I always find it interesting to read the reports of religious denominations when they are about to justify taking controversial positions outside of theological debate and in the realm of practical politics. Usually the resulting reports are riddled with logical contortions and problematic assertions. This working group report is actually fairly well constructed and it is clear that the group worked very hard to acknowledge varied opinions about the conflict.
Ultimately, however, the report fails to make its case. I have read through it a couple of times and have three major questions about the working group report, which I will deal with in depth in future posts. Today, however, I would like to write about the most glaring error I see.
It seems that the United Church of Canada has defined its own proposed policy on BDS as anti-semitic. This is their conclusion and the logic presented in their working groups report, not mine.
In section 4.6 of the report outlining the working group assumptions, the report states that:
The working group also takes seriously charges that church actions disproportionately criticize Israel in comparison to other countries in the region or other situations globally. The working group believes that Israel can and should be held to a higher standard than surrounding non-democratic countries or authoritarian regimes.
This is a clear and concise argument and the report lists many reasons as justification of this double standard. However, it is equally clear that as the report continues, the committee had some serious heartburn with applying this double standard to Israel.
The Analysis and Policy Directions section of the report (5.2), addresses the issue of the "new anti-semitism." To distinguish between legitimate criticism of Israel and anti-semitism, it references (footnote 23) and hyperlinks a three fold test of demonization, delegitimization, and double standards first articulated by Natan Sharansky. This test is widely accepted in the Jewish and non-Jewish world as a valid way to distinguish between legitimate and illegitimate criticism of Israel.
However, this test is in absolute contradiction with the assumptions defined in section 4.6. In the linked article, Mr. Sharansky's clearly states:
It seems strange to me that the working group would take this position and then deliberately undermine it several pages later. Most organizations would simply ignore the Sharansky definition and stick with their own justification of the double standard applied against Israel provided a few pages earlier.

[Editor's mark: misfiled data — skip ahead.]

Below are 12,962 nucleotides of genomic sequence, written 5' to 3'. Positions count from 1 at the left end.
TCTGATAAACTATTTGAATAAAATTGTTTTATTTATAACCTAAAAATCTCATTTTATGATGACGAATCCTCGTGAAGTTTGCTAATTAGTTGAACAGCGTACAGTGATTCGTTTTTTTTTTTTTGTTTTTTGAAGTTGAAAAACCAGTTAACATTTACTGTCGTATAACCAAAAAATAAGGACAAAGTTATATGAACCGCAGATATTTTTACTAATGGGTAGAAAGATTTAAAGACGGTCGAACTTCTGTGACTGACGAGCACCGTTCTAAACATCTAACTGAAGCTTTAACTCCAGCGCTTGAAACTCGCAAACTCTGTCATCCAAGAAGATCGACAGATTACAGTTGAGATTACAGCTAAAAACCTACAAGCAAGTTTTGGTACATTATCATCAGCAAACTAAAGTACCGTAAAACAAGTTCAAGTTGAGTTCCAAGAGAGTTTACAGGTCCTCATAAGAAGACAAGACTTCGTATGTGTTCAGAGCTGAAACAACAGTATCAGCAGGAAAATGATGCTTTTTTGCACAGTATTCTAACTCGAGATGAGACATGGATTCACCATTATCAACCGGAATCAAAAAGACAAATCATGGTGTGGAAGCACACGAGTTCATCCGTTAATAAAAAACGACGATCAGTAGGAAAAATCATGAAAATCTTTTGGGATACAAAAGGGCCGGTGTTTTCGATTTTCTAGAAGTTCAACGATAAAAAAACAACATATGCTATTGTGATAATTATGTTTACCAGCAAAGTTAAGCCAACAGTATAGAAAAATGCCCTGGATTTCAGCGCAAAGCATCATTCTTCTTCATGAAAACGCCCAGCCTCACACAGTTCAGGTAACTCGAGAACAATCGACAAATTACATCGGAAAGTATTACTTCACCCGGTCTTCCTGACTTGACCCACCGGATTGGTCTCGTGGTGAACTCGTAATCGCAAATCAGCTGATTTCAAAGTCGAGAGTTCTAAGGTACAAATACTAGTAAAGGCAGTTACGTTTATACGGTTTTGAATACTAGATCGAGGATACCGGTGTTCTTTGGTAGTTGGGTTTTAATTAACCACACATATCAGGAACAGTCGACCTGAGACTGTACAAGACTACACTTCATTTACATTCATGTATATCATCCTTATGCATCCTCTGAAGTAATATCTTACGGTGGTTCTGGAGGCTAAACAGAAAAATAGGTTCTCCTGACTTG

But in their effort to appear objective an reasonable they have done something quite remarkable. They have defined anti-semitism and then recommended a Church policy that clearly meets that definition. They never dispute or reject the Sharansky definition, in fact they seem to be using it to affirm that some criticism of Israel is justified.
If the Church adopts this working group report, the Jewish community can legitimately criticize the Church for taking an openly anti-semitic stance. By ignoring the objective test that they have held up as a standard, the Church has not only opened the door to such accusations, but seems to be welcoming them.
It would not be the first time that in history that a Christian denomination has taken a position that is openly hostile to Jews. In fact, if you look at the statistics, anti-semitism in Canada is much more acceptable than it is in the United States.
I would be remiss if I did not mention that there is significant disagreement on this issue within the United Church of Canada. There are challengers that see the call to join the BDS movement for what it is. The Canadian news outlet, National Post published an article about United Church pastor Rev. Andrew Love who was quoted:
“I really want to believe this is the workings of a very active minority in the church,” said Andrew Love, a pastor at a parish in the town of Arnprior, 55 kilometres west of Ottawa.
“The vast majority of people in the pews are not ready to embrace this kind of extremist and radical agenda from a small minority. There is a real disconnect between the leadership and its people.”
I wish Pastor Love all of the the good luck in the world in his efforts around this issue. I sincerely hope that the United Church of Canada does not take this step into open anti-semitism.